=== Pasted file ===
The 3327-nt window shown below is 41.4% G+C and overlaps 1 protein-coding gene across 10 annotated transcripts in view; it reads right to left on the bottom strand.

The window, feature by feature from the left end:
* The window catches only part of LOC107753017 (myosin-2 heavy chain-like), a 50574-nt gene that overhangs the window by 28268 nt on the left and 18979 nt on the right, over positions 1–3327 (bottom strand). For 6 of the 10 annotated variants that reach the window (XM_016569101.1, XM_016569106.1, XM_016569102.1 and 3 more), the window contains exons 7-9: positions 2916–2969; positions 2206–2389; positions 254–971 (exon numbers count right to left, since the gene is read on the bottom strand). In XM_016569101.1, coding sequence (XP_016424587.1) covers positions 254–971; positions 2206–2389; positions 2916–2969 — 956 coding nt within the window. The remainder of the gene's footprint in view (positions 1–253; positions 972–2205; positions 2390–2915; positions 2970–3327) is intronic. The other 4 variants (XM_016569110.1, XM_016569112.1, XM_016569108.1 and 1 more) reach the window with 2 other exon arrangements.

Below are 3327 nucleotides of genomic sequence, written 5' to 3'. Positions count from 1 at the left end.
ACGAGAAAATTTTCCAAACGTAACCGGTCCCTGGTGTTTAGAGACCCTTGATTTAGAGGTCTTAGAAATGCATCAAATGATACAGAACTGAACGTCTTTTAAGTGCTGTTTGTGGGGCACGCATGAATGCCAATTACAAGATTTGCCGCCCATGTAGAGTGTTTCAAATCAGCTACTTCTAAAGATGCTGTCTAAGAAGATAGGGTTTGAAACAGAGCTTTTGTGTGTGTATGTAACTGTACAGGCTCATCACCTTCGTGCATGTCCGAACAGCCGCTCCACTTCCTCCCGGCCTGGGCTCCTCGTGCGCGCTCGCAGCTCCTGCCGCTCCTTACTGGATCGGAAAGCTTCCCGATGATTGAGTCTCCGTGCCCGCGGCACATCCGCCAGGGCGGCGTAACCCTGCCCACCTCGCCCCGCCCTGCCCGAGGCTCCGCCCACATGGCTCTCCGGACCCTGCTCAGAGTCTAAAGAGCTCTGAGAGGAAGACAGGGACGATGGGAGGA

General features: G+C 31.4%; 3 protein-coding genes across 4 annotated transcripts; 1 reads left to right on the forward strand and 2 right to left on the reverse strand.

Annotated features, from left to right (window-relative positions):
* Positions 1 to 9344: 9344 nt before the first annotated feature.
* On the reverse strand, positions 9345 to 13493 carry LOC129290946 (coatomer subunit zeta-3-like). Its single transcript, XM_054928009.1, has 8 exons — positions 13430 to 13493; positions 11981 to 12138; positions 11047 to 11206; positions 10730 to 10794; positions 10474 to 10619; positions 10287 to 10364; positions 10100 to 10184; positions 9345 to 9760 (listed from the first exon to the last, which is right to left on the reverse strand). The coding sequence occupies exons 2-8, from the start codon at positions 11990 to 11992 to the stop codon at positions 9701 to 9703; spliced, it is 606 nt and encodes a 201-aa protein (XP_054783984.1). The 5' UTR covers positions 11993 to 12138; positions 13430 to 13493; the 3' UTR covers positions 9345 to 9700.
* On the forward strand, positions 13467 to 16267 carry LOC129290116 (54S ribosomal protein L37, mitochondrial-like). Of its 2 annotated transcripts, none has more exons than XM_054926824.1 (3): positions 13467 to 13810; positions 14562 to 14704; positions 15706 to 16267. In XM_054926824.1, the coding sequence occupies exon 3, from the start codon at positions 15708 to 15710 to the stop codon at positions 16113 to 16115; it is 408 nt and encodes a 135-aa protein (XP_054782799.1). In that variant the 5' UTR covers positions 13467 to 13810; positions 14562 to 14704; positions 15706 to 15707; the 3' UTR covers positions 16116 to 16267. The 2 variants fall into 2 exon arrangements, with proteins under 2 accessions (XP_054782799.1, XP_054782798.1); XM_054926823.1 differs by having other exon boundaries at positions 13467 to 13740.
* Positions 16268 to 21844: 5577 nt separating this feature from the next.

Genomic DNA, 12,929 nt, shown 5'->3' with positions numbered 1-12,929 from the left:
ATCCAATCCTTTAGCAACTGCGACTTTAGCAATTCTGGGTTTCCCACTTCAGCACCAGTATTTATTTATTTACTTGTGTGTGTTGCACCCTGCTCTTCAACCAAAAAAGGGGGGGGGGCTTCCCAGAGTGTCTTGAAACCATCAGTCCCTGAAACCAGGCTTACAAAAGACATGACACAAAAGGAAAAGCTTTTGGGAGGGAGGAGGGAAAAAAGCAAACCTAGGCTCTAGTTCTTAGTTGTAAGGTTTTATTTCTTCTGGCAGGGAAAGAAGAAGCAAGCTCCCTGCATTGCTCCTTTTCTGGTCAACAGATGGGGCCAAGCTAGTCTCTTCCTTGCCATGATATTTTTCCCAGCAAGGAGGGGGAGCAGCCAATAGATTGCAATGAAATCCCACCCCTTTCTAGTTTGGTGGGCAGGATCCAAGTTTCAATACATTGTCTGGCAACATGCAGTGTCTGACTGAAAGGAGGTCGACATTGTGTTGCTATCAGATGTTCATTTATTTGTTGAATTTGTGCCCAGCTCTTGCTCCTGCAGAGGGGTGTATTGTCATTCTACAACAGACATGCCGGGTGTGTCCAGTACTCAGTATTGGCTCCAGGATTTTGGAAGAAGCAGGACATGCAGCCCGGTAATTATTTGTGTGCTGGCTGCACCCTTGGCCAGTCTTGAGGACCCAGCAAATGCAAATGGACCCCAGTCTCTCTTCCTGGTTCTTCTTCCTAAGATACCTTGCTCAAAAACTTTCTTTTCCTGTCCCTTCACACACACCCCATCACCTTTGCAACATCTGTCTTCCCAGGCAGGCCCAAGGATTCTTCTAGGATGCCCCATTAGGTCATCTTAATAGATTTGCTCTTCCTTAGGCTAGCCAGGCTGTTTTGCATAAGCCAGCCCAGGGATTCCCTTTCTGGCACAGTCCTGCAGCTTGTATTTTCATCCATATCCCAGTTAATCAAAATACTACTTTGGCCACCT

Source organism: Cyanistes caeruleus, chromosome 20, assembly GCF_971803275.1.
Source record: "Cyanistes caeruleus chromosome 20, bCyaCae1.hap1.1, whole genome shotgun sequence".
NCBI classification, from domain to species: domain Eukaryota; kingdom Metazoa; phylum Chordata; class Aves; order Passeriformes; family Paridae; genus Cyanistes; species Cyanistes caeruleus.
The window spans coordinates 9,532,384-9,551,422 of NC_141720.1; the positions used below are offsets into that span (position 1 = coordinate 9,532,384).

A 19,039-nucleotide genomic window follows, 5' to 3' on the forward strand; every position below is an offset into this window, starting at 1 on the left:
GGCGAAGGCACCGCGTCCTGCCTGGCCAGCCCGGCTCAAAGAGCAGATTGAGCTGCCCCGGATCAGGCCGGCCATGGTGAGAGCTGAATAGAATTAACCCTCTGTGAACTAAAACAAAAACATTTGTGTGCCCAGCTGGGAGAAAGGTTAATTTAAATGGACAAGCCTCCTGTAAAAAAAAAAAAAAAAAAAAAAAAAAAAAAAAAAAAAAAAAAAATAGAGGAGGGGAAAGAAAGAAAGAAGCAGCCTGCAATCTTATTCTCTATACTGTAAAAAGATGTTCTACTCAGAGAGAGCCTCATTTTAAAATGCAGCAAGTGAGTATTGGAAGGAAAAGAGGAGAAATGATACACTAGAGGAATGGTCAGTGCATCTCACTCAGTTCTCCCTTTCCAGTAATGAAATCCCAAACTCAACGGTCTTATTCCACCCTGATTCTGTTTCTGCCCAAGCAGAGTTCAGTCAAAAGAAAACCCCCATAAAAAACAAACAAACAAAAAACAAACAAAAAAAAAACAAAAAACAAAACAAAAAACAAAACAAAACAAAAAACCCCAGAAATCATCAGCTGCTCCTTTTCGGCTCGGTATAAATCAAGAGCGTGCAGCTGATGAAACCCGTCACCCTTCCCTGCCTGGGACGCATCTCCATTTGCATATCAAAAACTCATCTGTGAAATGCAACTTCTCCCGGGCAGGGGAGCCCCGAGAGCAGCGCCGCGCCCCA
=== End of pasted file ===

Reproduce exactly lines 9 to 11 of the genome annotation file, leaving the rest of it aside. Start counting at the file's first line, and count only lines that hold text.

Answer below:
* On the reverse strand, positions 9345 to 13493 carry LOC129290946 (coatomer subunit zeta-3-like). Its single transcript, XM_054928009.1, has 8 exons — positions 13430 to 13493; positions 11981 to 12138; positions 11047 to 11206; positions 10730 to 10794; positions 10474 to 10619; positions 10287 to 10364; positions 10100 to 10184; positions 9345 to 9760 (listed from the first exon to the last, which is right to left on the reverse strand). The coding sequence occupies exons 2-8, from the start codon at positions 11990 to 11992 to the stop codon at positions 9701 to 9703; spliced, it is 606 nt and encodes a 201-aa protein (XP_054783984.1). The 5' UTR covers positions 11993 to 12138; positions 13430 to 13493; the 3' UTR covers positions 9345 to 9700.
* On the forward strand, positions 13467 to 16267 carry LOC129290116 (54S ribosomal protein L37, mitochondrial-like). Of its 2 annotated transcripts, none has more exons than XM_054926824.1 (3): positions 13467 to 13810; positions 14562 to 14704; positions 15706 to 16267. In XM_054926824.1, the coding sequence occupies exon 3, from the start codon at positions 15708 to 15710 to the stop codon at positions 16113 to 16115; it is 408 nt and encodes a 135-aa protein (XP_054782799.1). In that variant the 5' UTR covers positions 13467 to 13810; positions 14562 to 14704; positions 15706 to 15707; the 3' UTR covers positions 16116 to 16267. The 2 variants fall into 2 exon arrangements, with proteins under 2 accessions (XP_054782799.1, XP_054782798.1); XM_054926823.1 differs by having other exon boundaries at positions 13467 to 13740.
* Positions 16268 to 21844: 5577 nt separating this feature from the next.